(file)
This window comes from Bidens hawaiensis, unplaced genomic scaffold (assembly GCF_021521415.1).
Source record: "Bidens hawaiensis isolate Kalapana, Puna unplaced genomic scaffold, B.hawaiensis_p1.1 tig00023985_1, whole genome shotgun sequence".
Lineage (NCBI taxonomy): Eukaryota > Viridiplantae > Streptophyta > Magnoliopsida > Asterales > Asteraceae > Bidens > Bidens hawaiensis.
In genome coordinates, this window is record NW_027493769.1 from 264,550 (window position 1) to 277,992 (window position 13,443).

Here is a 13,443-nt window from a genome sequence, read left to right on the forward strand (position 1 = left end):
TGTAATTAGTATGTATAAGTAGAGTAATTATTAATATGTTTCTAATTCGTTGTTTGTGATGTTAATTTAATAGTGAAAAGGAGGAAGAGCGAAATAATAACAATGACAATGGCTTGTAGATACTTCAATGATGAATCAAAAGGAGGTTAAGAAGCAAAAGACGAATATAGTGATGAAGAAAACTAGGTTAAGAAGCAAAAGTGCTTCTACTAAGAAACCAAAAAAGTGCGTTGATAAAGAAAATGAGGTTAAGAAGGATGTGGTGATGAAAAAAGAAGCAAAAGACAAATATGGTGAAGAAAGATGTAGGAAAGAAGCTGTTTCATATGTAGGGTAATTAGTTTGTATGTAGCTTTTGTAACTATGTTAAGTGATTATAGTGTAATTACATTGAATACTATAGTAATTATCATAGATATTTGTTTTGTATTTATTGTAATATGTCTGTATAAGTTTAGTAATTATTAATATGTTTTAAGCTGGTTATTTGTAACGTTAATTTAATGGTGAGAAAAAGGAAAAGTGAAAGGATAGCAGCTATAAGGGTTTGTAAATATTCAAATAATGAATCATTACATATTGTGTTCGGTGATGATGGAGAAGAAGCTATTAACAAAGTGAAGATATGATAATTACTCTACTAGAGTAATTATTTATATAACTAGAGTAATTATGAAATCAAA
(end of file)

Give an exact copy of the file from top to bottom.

This window comes from Bidens hawaiensis, unplaced genomic scaffold (assembly GCF_021521415.1).
Source record: "Bidens hawaiensis isolate Kalapana, Puna unplaced genomic scaffold, B.hawaiensis_p1.1 tig00023985_1, whole genome shotgun sequence".
Lineage (NCBI taxonomy): Eukaryota > Viridiplantae > Streptophyta > Magnoliopsida > Asterales > Asteraceae > Bidens > Bidens hawaiensis.
In genome coordinates, this window is record NW_027493769.1 from 264,550 (window position 1) to 277,992 (window position 13,443).

Here is a 13,443-nt window from a genome sequence, read left to right on the forward strand (position 1 = left end):
TGTAATTAGTATGTATAAGTAGAGTAATTATTAATATGTTTCTAATTCGTTGTTTGTGATGTTAATTTAATAGTGAAAAGGAGGAAGAGCGAAATAATAACAATGACAATGGCTTGTAGATACTTCAATGATGAATCAAAAGGAGGTTAAGAAGCAAAAGACGAATATAGTGATGAAGAAAACTAGGTTAAGAAGCAAAAGTGCTTCTACTAAGAAACCAAAAAAGTGCGTTGATAAAGAAAATGAGGTTAAGAAGGATGTGGTGATGAAAAAAGAAGCAAAAGACAAATATGGTGAAGAAAGATGTAGGAAAGAAGCTGTTTCATATGTAGGGTAATTAGTTTGTATGTAGCTTTTGTAACTATGTTAAGTGATTATAGTGTAATTACATTGAATACTATAGTAATTATCATAGATATTTGTTTTGTATTTATTGTAATATGTCTGTATAAGTTTAGTAATTATTAATATGTTTTAAGCTGGTTATTTGTAACGTTAATTTAATGGTGAGAAAAAGGAAAAGTGAAAGGATAGCAGCTATAAGGGTTTGTAAATATTCAAATAATGAATCATTACATATTGTGTTCGGTGATGATGGAGAAGAAGCTATTAACAAAGTGAAGATATGATAATTACTCTACTAGAGTAATTATTTATATAACTAGAGTAATTATGAAATCAAA